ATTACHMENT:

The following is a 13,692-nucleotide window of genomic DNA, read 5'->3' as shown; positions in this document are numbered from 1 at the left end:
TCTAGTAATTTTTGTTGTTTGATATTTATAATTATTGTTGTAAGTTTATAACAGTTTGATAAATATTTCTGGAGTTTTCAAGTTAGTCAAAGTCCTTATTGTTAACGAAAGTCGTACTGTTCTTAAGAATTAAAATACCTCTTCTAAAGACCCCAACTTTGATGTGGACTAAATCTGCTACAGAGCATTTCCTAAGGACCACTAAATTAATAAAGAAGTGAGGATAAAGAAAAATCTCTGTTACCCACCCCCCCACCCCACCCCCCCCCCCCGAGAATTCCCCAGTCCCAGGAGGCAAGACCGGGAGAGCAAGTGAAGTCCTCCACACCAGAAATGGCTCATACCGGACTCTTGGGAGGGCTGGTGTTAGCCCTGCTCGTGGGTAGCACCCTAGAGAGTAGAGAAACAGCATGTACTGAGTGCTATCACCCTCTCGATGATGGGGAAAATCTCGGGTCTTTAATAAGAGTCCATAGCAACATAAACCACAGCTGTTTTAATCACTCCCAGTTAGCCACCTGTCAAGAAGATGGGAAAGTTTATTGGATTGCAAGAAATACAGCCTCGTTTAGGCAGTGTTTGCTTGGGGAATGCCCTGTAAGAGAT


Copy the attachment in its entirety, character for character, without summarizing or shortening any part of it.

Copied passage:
The following is a 13,692-nucleotide window of genomic DNA, read 5'->3' as shown; positions in this document are numbered from 1 at the left end:
TCTAGTAATTTTTGTTGTTTGATATTTATAATTATTGTTGTAAGTTTATAACAGTTTGATAAATATTTCTGGAGTTTTCAAGTTAGTCAAAGTCCTTATTGTTAACGAAAGTCGTACTGTTCTTAAGAATTAAAATACCTCTTCTAAAGACCCCAACTTTGATGTGGACTAAATCTGCTACAGAGCATTTCCTAAGGACCACTAAATTAATAAAGAAGTGAGGATAAAGAAAAATCTCTGTTACCCACCCCCCCACCCCACCCCCCCCCCCCGAGAATTCCCCAGTCCCAGGAGGCAAGACCGGGAGAGCAAGTGAAGTCCTCCACACCAGAAATGGCTCATACCGGACTCTTGGGAGGGCTGGTGTTAGCCCTGCTCGTGGGTAGCACCCTAGAGAGTAGAGAAACAGCATGTACTGAGTGCTATCACCCTCTCGATGATGGGGAAAATCTCGGGTCTTTAATAAGAGTCCATAGCAACATAAACCACAGCTGTTTTAATCACTCCCAGTTAGCCACCTGTCAAGAAGATGGGAAAGTTTATTGGATTGCAAGAAATACAGCCTCGTTTAGGCAGTGTTTGCTTGGGGAATGCCCTGTAAGAGAT